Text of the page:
Exercise echocardiography (EE)

The duration of the ET and the METS were less in the G1 group than in the G2 group. During maximal effort, it showed no significant difference of the systolic blood pressure. The wall motion score index (WMSI) was significantly higher in G1 group at rest and after the exercise (Table 2).
Table 2

Hemodynamic changes during the EE in patients: Group 1 (G1) and Group 2 (G2).

VARIABLES

G1

G2

P

95% CI

Resting Heart Rate

71.25 ± 13.1

77.6 ± 16.0

< 0.001

(-7.8 – -4.85)

Peak Heart Rate

118.0 ± 16.0

158.0 ± 18.4

< 0.0001

(-41.49 – -38.01)

Rest Systolic Arterial Pressure

130.0 ± 14.0

128.0 ± 32.0

0.183

(-9.58 – 5.01)

Peak Systolic Arterial Pressure

175.5 ± 24.8

189.1 ± 19.6

0.995

(-15.5 – -11.66)

Rest Diastolic Arterial Pressure

84.8 ± 38.6

82.9 ± 11.3

0.832

(0.28 – 3.55)

Peak Diastolic Arterial Pressure

87.0 ± 11.2

86.7 ± 9.6

0.484

(-0.05 – 1.32)

Ejection Fraction

0.64 ± 0.085

0.66 ± 0.065

< 0.0001

(-0.25 – -0.01)

WMSI, rest

1.06 ± 0.17

1.02 ± 0.09

< 0.0001

(0.03 – 0.05)

WMSI, after exercise

1.12 ± 0.23

1.04 ± 0.21

< 0.0001

(0.06 – 0.10)

Duration of the Test

4.8 ± 2.4

7.8 ± 2.8

< 0.0001

(-3.29 – -2.71)

METS

6.6 ± 2.2

9.3 ± 2.9

< 0.0001

(-1.67 – -1.88)

G1 group: patients who failed to achieve 85% of the maximal age-predicted HR;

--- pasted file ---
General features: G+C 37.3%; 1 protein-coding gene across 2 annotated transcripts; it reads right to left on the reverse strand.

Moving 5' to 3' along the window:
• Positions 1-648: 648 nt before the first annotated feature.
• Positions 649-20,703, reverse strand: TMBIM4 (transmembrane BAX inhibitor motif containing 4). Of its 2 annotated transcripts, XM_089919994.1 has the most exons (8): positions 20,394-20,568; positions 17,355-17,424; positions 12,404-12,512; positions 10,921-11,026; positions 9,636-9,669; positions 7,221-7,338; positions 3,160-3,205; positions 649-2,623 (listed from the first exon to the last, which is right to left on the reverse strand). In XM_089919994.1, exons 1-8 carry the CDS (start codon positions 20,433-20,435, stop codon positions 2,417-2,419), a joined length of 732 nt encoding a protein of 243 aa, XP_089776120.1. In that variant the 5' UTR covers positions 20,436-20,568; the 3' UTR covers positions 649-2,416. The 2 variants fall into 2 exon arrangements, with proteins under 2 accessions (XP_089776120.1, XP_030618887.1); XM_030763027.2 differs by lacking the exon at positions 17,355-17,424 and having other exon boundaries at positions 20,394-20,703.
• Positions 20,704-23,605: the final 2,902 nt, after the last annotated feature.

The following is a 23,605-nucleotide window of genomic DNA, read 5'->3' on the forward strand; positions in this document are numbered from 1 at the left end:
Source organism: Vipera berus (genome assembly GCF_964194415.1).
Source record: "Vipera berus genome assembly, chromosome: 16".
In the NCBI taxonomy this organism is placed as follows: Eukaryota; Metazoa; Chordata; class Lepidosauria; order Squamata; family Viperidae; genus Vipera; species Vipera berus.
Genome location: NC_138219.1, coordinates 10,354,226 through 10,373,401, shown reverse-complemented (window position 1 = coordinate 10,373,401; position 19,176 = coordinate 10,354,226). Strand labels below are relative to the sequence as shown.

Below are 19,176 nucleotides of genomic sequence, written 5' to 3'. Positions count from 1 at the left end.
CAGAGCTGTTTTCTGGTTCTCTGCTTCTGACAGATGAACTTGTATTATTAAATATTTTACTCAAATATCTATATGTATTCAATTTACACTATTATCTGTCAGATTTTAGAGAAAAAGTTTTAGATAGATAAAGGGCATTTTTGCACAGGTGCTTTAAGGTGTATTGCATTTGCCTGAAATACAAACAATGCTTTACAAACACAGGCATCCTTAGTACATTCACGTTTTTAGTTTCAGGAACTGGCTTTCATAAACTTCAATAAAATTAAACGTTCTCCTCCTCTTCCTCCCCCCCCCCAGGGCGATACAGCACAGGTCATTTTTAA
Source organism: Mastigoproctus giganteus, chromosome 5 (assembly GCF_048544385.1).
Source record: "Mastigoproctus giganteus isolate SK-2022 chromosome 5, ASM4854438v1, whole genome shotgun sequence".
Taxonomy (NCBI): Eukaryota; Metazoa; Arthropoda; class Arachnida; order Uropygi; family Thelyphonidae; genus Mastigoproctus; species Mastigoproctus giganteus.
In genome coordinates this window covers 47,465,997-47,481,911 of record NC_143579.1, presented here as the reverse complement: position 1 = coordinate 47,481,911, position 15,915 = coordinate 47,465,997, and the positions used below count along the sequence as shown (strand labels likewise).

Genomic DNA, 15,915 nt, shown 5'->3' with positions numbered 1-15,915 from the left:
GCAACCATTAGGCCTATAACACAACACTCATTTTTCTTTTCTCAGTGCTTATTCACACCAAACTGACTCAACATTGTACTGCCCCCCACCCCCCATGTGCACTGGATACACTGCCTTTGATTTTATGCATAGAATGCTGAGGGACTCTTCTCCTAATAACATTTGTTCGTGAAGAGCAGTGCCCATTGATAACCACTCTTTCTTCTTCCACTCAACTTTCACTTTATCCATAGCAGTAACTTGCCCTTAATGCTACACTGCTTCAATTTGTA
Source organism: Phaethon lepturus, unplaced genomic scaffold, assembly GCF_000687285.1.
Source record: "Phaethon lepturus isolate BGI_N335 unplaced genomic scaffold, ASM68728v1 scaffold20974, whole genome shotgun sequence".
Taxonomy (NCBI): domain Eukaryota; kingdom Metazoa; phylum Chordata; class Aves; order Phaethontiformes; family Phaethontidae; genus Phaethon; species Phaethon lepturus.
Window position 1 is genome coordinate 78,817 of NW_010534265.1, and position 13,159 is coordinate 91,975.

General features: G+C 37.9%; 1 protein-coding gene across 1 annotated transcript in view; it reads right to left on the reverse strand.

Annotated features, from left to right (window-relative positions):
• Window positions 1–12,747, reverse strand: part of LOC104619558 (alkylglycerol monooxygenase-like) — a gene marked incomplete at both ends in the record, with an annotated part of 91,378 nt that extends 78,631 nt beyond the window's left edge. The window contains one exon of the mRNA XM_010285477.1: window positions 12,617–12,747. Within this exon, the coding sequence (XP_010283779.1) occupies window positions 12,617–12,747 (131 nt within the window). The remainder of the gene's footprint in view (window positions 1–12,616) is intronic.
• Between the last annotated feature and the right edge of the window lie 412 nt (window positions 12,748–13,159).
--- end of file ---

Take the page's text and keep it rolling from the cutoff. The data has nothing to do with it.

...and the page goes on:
G2 group: patients who were able to achieve 85% of the maximal age-predicted HR.

WMSI = Wall Motion Score Index

METS = Metabolic Equivalents

During the exercise, the presence of typical angina was more frequent in the G1 group. ST-segment depression had been observed more frequently in the G2 group. Severe arrhythmias (sustained ventricular tachycardia) occurred more frequently in the G1 group than in the G2 group. The arrhythmias (atrial and ventricular premature complexes) were similar in the 2 groups, as well as the necessity of interruption of the examination due to arterial hypertension (Table 3).
Table 3

Comparison of the clinical and electrocardiographic findings during Exercise Echocardiography in patients: Group 1 (G1) and Group 2 (G2).

VARIABLES

G1 n = 490 (12%)

G2 n = 3552(88%)

P

Angina

81 (16%)

150 (4%)

< 0.0001

Blood pressure ≥ 220 × 120 mmhg

72 (15%)

508 (14%)

0.822

Simple Arrhythmia

97 (20%)

822 (23%)

0.098

Severe Arrhythmia

20 (4%)

64 (2%)

0.001

ST segment changes

144 (30%)

1517 (43%)

< 0.0001

G1 group: patients who failed to achieve 85% of the maximal age-predicted HR;

G2 group: patients who were able to achieve 85% of the maximal age-predicted HR.

While the G2 group had more normal EE results, the G1 group had more ischemic results (Figure 1). The results of exercise echocardiography were demonstrated as normal, ischemic, fixed ischemic, and fixed and induced in the G1 and G2 groups (Figure 2).
Figure 1

WM Abnormality in patients with and without chronotropic incompetence. G1 group (black): patients who failed to achieve 85% of the maximal age-predicted HR; G2 group (white): patients who were able to achieve 85% of the maximal age-predicted HR.

Figure 2

Exercise Echocardiography Results. G1 group (black): patients who failed to achieve 85% of the maximal age-predicted HR; G2 group (white): patients who were able to achieve 85% of the maximal age-predicted HR.

Coronary angiography (CA)